I was callled back into work Friday for an issue with massive slowness over wireless connections with our EMR software. Not truely believing it was a 'wireless' issue when I came in and did some throughput tests, I immediately started looking at simple issues and found that I could not ping one of the EMR servers due to DNS fail. Despite everyone else that was at work that day knowing that NS1 was down, but NS2 was fine (verified) no one correlated the potential slowness issue to DNS as a wired client worked fine. In doing a sniff of the traffic on my laptop, you could easily see where the lookups were failing and then eventually would be tried via NS2, then back to NS1 and fail and to NS2. (We use bluecat i.e. blackcat by the way). However, when wired, you might see a NS1 fail but then NS2 was then used all the time and you wouldn't notice any slow downs obviously. So, the question is, why would a wireless client not completely failover to NS2 - ALL THE TIME - like a wired client. Is there some function of DNS that is controlled by the controller, I don't recall reading anything in regards to this, but you do have to supply both DNS servers when creating an interface. On the other hand, is there a known issue with Win7 (maybe XP, verifying the types of clients) that only the wireless interface does not change NS servers for an extended period of time?
The WLC acts as a layer 2 transport for wireless frames to the wired. I am not aware of ANY DNS shaping done by the WLC at all. I suspect its the WiFi client and what it is ultimately choosing. Have you tested more than one flavor WiFi client?
"Satisfaction does not come from knowing the solution, it comes from knowing why." - Rosalind Franklin ___________________________________________________________
At the time of slowness, the clients reporting would have been Intel and Ralink for sure, maybe broadcom. Problem is, by the time I was called back in, it was end of day and all the clinics either had given up or were closed so no test users available other then me and the EMR guy and we had Intel 6205's, one of us using the Intel supplicant and one not.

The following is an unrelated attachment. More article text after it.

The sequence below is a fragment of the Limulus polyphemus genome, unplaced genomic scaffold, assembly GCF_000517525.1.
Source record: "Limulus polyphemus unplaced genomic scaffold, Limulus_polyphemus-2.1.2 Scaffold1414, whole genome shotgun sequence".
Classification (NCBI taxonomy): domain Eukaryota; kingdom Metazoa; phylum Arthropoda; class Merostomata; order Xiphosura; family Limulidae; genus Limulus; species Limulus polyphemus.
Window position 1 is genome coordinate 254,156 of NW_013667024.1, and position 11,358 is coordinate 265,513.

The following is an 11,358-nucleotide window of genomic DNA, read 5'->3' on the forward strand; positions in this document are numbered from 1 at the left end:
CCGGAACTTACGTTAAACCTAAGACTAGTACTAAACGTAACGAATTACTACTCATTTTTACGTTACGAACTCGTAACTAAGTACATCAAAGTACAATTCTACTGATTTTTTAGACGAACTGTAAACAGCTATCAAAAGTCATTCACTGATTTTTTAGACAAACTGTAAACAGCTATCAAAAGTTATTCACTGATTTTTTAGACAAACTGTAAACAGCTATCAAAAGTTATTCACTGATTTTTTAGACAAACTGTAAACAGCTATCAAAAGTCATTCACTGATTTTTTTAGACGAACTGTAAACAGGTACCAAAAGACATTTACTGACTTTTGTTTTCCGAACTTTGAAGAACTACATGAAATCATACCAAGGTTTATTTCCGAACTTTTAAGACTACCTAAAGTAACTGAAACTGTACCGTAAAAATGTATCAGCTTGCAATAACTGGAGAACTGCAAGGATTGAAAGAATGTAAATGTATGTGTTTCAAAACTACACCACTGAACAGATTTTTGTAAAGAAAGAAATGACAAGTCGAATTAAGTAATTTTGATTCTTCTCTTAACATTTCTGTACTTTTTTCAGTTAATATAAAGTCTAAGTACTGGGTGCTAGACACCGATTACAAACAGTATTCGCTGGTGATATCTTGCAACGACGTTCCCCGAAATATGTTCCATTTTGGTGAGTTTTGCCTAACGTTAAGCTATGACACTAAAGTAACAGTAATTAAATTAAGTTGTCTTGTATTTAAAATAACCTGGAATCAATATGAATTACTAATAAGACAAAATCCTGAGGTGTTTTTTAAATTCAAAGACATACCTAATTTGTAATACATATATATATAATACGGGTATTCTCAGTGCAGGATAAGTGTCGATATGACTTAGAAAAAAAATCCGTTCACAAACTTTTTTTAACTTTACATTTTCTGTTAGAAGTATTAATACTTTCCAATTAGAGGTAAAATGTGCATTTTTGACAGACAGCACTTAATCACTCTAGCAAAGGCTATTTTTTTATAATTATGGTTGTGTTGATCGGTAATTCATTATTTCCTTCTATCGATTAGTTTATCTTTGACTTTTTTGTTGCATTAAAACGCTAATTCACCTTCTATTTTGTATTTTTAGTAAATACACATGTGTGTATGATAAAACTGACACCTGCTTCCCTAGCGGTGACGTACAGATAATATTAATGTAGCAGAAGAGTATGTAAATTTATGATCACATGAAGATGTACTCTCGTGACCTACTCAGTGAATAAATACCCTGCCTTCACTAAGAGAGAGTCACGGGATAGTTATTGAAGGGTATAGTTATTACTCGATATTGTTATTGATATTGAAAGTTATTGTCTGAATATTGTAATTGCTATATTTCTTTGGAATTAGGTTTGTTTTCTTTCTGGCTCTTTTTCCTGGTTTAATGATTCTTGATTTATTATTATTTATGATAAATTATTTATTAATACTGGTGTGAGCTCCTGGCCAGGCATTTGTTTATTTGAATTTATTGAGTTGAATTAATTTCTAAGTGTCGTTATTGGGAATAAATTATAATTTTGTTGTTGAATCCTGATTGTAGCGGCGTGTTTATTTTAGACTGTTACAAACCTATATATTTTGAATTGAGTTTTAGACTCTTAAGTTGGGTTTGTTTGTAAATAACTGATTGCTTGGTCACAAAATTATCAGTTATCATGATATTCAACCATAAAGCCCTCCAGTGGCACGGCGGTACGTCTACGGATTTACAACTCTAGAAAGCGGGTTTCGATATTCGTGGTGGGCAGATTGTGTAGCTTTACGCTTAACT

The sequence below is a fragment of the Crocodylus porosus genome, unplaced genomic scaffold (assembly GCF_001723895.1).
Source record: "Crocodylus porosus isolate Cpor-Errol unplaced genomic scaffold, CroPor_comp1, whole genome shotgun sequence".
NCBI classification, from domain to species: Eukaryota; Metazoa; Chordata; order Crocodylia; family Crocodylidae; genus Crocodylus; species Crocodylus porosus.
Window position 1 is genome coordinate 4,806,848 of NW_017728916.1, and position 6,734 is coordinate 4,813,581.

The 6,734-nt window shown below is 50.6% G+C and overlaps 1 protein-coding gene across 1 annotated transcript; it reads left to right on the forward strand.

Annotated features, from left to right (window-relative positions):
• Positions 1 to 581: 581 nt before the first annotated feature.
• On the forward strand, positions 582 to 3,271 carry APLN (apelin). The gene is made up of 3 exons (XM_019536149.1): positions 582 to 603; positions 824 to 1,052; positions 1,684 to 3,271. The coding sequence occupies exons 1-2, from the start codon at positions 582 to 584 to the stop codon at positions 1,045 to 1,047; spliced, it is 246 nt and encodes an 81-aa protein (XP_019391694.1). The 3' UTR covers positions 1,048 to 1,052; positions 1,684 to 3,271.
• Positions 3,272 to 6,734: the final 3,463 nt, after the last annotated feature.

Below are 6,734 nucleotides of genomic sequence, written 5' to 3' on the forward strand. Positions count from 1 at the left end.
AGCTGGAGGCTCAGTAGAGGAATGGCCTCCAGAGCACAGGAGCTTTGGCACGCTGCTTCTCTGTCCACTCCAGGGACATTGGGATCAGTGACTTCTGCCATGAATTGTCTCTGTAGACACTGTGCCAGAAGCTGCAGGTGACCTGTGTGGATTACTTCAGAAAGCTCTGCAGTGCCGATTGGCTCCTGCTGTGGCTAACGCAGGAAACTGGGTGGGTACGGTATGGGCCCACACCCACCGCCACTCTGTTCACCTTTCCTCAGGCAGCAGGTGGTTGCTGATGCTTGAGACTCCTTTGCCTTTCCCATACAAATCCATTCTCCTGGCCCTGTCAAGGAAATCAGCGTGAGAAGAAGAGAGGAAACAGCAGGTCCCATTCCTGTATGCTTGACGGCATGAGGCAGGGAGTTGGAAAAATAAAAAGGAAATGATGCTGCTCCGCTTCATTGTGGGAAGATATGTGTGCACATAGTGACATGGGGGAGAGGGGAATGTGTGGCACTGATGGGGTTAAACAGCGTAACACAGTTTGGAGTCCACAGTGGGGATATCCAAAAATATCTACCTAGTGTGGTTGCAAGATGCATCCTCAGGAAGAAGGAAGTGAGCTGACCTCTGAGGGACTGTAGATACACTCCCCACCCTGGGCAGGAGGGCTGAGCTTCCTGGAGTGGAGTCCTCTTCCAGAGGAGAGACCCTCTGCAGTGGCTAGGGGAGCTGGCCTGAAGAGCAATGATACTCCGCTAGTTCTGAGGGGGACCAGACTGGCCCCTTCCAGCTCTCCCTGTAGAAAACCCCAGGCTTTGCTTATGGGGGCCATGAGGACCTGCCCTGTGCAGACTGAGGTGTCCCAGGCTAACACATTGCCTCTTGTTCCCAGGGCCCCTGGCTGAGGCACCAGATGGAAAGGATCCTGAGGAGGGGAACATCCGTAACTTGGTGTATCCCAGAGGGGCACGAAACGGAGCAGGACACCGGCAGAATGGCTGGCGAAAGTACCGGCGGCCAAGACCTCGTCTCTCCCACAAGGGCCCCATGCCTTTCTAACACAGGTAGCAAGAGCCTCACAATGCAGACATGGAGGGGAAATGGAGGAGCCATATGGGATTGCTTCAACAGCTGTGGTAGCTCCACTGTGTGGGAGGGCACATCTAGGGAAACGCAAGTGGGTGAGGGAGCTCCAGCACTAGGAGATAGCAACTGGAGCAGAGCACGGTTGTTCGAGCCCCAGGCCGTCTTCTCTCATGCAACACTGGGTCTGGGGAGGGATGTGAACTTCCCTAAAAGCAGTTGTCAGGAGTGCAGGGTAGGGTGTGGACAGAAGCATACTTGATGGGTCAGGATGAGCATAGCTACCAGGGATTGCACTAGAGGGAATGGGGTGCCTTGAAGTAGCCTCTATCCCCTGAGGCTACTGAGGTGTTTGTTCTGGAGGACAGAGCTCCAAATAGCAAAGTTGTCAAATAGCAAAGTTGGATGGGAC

By the way, to clarify further, this is through a Citrix Client, so you initially hit the main Citrix (web interface) server which creates an ica file to point you to an application server and the client talks to the application server. So you are not actually watching EMR traffic, but Citrix traffic from client to server and seeing the lookups fail wireless, but not wired. So being a Citrix guy as well, I'm looking from that angle but I really doubt it, just like I doubt the controller having anything to do with it. My gut/past experience tells me it goes back to the microsoft somehow, but looking everywhere.
Transferring Crash file from standby:
Login to the Active WLC in HA.
(Cisco Controller) >transfer upload datatype crash
(Cisco Controller) >transfer upload filename <Desired filename>
(Cisco Controller) >transfer up...
This is the start of a display filter cross reference between Wireshark and OmniPeek.
The 1st installment is a table of advanced filters. More filters will be added as time allows.
It is a living doc, so check back for changes every so often
Please feel ...
I have created a Powershell script to automatically add a Wireless Guest User on Cisco WLCs. (tested on 2500 Series)
The script should be completely self explanatory.
Powershell SNMP Module (Install-Module -Name SNMP)
SNMP Write Access to...